• Encourage open-book and project-based evaluations.
  • Build a culture that values the true essence of assessments.

- Ensuring Equal Technological Access:

  • Level the field by providing necessary tech resources.
  • Teach students on responsible AI usage.
  • Collaborate with tech giants for affordable educational AI access.

Going Beyond: Tips for the Future

For those ready to embrace this new frontier:

- Continuous Learning: Stay abreast with AI advancements. Today’s "cheating" might be tomorrow's norm.

- Collaboration: Engage students in this debate. Their perspective is invaluable.

- Holistic Approach: Remember, AI is but one tool in the vast educational toolbox. Marrying human creativity with AI's capabilities will pave the way for a brighter educational future.

While the integration of AI in education presents challenges, it also offers opportunities. By continuously reassessing our definitions, values, and approaches, we can ensure that both students and educators thrive in this new era.

Want to learn promptcraft?

More voices are calling for change for the AI Era

British International schools have warned that key aspects of the British education system are outdated and not fit for the 21st century. 

The Council of British International Schools (COBIS) sent a letter to Education Secretary Gillian Keegan, expressing concern over the reliance on high-stakes examinations and an overloaded curriculum. They believe this hinders the holistic development of students, leaving them ill-prepared for the modern workplace. The letter recommends four main areas of reform: inclusive assessment, portfolio-type evaluations, considering the broader capabilities of students, and positive development for young individuals. 

COBIS also calls for a major curriculum review, urging a move away from the traditional academic/vocational divide, and emphasizing skills like critical thinking, digital literacy, and global citizenship. 

The letter proposes involving educators, employers, students, and parents in reshaping the curriculum for students aged 3-18. 

Thinglink integrates Skybox AI for educators

I'm so excited to announce that Skybox from Blockade Labs is now available inside ThingLink!

Anyone who has witnessed my demo of the To Kill a Mockingbird AI generated immersive experience, will know that the workflow involves creating the scene on Skybox then transferring it to Thinglink.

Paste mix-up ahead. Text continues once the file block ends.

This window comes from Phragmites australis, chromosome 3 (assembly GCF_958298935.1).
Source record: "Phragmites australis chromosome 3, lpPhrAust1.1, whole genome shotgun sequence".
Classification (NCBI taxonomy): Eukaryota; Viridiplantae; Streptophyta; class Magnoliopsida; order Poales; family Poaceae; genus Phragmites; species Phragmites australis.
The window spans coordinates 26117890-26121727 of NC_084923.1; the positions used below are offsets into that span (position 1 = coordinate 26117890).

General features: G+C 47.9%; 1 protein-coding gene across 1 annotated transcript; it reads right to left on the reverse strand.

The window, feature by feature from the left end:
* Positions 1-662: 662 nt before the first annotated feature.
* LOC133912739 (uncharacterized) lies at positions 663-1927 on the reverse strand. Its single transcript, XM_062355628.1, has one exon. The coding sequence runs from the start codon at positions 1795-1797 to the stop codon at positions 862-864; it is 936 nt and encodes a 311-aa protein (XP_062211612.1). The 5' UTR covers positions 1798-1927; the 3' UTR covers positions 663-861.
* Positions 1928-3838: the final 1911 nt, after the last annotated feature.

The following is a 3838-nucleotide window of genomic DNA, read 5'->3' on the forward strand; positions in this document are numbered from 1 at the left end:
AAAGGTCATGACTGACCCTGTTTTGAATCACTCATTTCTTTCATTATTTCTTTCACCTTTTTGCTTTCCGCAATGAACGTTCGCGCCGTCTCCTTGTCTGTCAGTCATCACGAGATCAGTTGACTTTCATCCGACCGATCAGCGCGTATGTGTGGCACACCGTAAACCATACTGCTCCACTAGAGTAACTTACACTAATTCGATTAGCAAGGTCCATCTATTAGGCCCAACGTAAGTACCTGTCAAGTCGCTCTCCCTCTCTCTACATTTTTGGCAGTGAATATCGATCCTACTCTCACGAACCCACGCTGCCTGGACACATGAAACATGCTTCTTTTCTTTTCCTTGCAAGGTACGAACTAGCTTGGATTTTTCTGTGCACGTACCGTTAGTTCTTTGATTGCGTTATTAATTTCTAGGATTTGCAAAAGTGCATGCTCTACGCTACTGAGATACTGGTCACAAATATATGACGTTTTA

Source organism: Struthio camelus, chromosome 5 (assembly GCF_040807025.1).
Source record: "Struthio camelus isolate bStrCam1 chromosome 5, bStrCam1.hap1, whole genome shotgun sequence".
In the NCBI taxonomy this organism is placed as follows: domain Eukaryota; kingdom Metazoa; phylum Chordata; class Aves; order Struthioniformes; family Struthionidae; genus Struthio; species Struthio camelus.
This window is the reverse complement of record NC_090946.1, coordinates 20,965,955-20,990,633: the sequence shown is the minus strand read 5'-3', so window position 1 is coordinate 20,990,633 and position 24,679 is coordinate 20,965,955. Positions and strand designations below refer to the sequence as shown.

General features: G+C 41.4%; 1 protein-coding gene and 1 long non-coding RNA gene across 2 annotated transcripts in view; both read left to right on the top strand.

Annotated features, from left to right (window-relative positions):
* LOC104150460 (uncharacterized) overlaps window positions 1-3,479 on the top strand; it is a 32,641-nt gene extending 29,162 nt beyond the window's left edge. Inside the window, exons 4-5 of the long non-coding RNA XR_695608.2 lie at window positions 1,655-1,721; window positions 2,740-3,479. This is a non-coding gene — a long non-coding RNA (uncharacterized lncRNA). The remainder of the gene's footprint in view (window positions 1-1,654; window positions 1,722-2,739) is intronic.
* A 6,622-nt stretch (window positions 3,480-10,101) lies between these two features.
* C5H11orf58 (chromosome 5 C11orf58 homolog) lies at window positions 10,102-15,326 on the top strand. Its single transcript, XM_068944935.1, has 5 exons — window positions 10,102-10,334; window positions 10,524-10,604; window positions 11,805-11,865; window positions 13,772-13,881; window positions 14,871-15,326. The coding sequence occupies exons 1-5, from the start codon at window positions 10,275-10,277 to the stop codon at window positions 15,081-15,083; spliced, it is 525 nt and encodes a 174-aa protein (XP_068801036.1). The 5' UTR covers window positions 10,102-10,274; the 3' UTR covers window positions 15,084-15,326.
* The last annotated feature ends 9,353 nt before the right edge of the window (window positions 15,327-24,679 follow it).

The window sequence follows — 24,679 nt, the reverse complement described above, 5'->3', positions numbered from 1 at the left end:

This is no longer necessary.

The amazing people at Thinglink have partnered with Blockade Labs to make Skybox available natively in their platform.

Thanks to Thinglink and Blockade Labs, the ability for AI to save teachers' time just got better.

What will you create?

A research informed starter policy for leaders

A frequent request I get from school leaders is for an AI policy.

We’re in a fast paced situation with the development of AI and the implications for education. This makes a static policy difficult to write. Won’t it quickly become out of date and even risk restricting innovation?

The reality is that teachers and students do need some guidance on what’s currently acceptable with AI. Our education systems still usually require students to pass exams without any tech or resources to assist them.

In our current system and with the dangers present with some of these AI tools, then I do believe a policy is needed. This should be a ‘starter’ policy. A policy that safeguards teachers and students but also encourages innovation. A policy that’s revisited regularly.

Here is my starter AI policy, based on current research and guidance. This has been influenced by the Shrewsbury School policy, who I recently worked with. The following documents were also used and are referenced in the policy:

👉 Teacher Development Trust, Understanding AI For School: Tips For School Leaders, September 2023

👉 Russell Group, Principles On The Use Of Generative AI Tools In Education, July 2023

👉 Office of Educational Technology, Artificial Intelligence and the Future of Teaching and Learning, May 2023

👉 UNESCO, AI And Education - Guidance For Policymakers, 2021